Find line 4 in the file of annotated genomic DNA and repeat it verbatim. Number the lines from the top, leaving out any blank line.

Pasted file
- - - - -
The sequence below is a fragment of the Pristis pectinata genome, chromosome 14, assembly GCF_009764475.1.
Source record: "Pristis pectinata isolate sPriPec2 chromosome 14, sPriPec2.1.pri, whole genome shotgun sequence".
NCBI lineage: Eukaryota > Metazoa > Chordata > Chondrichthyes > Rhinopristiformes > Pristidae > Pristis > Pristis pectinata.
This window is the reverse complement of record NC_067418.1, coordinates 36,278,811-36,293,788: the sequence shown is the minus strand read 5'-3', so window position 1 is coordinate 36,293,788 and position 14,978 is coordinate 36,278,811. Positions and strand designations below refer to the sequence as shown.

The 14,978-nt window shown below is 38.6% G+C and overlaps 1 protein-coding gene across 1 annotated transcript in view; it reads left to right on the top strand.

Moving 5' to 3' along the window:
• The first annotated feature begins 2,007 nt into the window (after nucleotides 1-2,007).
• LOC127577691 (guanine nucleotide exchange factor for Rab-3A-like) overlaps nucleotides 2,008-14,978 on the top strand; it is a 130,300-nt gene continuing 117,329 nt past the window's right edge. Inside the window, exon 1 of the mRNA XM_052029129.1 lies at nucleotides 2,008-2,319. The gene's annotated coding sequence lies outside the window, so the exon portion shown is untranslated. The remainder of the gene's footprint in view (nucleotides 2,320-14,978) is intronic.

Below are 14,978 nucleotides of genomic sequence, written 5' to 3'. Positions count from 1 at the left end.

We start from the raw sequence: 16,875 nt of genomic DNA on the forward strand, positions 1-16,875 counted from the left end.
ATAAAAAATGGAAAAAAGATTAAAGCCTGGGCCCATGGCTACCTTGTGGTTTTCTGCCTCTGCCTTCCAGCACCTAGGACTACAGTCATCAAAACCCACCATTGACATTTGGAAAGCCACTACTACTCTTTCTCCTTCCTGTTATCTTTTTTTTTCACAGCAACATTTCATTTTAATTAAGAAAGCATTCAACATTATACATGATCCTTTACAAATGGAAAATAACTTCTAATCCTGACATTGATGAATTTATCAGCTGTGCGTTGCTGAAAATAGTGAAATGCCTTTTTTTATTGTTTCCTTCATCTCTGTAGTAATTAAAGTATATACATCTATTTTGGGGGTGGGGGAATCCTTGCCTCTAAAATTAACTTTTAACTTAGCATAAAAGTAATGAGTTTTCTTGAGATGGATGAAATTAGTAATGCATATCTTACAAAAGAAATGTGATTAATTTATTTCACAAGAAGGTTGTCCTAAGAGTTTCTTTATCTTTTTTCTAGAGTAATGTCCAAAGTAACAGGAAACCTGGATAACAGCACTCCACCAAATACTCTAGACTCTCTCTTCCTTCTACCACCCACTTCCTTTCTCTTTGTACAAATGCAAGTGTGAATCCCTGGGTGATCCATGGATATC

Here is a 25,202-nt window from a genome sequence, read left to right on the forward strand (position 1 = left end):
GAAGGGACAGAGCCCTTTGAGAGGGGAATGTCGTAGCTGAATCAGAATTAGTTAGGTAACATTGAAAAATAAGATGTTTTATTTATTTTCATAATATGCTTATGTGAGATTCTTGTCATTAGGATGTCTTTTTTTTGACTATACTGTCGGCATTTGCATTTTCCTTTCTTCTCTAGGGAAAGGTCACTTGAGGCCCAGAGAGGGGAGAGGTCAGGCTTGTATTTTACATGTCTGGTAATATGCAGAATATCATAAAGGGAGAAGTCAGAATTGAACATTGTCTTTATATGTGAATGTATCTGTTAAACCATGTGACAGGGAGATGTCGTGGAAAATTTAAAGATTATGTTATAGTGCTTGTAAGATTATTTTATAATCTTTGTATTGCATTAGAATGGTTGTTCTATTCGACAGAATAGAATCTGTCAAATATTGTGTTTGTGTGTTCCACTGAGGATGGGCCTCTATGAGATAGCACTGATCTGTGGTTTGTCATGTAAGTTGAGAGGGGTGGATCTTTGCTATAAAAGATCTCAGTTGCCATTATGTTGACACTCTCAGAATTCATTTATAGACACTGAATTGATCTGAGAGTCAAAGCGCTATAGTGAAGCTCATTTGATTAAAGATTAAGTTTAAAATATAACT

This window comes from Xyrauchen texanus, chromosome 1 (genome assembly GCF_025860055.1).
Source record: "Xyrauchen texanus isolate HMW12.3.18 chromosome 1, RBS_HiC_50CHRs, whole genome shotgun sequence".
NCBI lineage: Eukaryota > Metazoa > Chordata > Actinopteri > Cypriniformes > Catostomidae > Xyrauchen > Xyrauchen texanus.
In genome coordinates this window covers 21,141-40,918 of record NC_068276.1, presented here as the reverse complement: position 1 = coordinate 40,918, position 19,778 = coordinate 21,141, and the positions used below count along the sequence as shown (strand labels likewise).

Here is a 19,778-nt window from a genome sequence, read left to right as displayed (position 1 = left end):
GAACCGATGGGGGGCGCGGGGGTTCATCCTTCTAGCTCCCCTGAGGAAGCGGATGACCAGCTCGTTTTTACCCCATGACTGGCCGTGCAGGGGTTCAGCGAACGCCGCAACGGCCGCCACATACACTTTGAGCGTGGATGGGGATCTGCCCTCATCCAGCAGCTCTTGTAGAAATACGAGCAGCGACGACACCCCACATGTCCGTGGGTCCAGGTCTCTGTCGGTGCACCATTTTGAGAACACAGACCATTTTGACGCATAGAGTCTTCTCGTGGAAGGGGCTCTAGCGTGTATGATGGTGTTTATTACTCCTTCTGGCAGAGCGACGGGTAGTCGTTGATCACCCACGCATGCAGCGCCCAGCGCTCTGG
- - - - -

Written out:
This window is the reverse complement of record NC_067418.1, coordinates 36,278,811-36,293,788: the sequence shown is the minus strand read 5'-3', so window position 1 is coordinate 36,293,788 and position 14,978 is coordinate 36,278,811. Positions and strand designations below refer to the sequence as shown.